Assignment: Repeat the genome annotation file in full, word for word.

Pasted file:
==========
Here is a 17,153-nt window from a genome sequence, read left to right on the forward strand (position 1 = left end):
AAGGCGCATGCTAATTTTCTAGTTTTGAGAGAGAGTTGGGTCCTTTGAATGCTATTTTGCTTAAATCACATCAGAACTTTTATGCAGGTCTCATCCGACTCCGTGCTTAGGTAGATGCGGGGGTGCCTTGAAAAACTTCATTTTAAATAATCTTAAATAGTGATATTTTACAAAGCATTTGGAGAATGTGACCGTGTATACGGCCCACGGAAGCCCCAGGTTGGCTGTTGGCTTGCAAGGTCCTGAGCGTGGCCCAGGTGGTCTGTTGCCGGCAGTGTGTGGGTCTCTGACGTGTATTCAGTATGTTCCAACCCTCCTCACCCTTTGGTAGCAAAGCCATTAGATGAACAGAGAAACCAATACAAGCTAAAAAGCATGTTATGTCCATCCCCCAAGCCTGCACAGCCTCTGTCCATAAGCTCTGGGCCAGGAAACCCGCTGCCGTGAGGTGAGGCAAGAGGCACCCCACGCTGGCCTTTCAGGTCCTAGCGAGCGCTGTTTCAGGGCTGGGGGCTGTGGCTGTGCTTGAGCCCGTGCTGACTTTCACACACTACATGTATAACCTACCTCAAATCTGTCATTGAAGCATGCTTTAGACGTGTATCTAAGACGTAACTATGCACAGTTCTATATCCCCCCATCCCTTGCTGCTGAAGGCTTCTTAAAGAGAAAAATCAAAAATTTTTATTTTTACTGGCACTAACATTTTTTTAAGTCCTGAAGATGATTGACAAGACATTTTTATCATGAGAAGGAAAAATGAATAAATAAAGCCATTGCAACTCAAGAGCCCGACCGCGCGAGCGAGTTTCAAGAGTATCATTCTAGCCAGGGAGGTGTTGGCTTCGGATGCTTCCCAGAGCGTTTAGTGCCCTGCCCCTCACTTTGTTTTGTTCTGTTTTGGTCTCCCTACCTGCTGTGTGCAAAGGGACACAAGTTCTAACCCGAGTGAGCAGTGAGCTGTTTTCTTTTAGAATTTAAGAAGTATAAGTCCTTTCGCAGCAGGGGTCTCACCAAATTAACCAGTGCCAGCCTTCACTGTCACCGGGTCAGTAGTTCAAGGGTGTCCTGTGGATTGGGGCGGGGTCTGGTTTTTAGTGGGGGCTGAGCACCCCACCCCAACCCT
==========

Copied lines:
Here is a 17,153-nt window from a genome sequence, read left to right on the forward strand (position 1 = left end):
AAGGCGCATGCTAATTTTCTAGTTTTGAGAGAGAGTTGGGTCCTTTGAATGCTATTTTGCTTAAATCACATCAGAACTTTTATGCAGGTCTCATCCGACTCCGTGCTTAGGTAGATGCGGGGGTGCCTTGAAAAACTTCATTTTAAATAATCTTAAATAGTGATATTTTACAAAGCATTTGGAGAATGTGACCGTGTATACGGCCCACGGAAGCCCCAGGTTGGCTGTTGGCTTGCAAGGTCCTGAGCGTGGCCCAGGTGGTCTGTTGCCGGCAGTGTGTGGGTCTCTGACGTGTATTCAGTATGTTCCAACCCTCCTCACCCTTTGGTAGCAAAGCCATTAGATGAACAGAGAAACCAATACAAGCTAAAAAGCATGTTATGTCCATCCCCCAAGCCTGCACAGCCTCTGTCCATAAGCTCTGGGCCAGGAAACCCGCTGCCGTGAGGTGAGGCAAGAGGCACCCCACGCTGGCCTTTCAGGTCCTAGCGAGCGCTGTTTCAGGGCTGGGGGCTGTGGCTGTGCTTGAGCCCGTGCTGACTTTCACACACTACATGTATAACCTACCTCAAATCTGTCATTGAAGCATGCTTTAGACGTGTATCTAAGACGTAACTATGCACAGTTCTATATCCCCCCATCCCTTGCTGCTGAAGGCTTCTTAAAGAGAAAAATCAAAAATTTTTATTTTTACTGGCACTAACATTTTTTTAAGTCCTGAAGATGATTGACAAGACATTTTTATCATGAGAAGGAAAAATGAATAAATAAAGCCATTGCAACTCAAGAGCCCGACCGCGCGAGCGAGTTTCAAGAGTATCATTCTAGCCAGGGAGGTGTTGGCTTCGGATGCTTCCCAGAGCGTTTAGTGCCCTGCCCCTCACTTTGTTTTGTTCTGTTTTGGTCTCCCTACCTGCTGTGTGCAAAGGGACACAAGTTCTAACCCGAGTGAGCAGTGAGCTGTTTTCTTTTAGAATTTAAGAAGTATAAGTCCTTTCGCAGCAGGGGTCTCACCAAATTAACCAGTGCCAGCCTTCACTGTCACCGGGTCAGTAGTTCAAGGGTGTCCTGTGGATTGGGGCGGGGTCTGGTTTTTAGTGGGGGCTGAGCACCCCACCCCAACCCT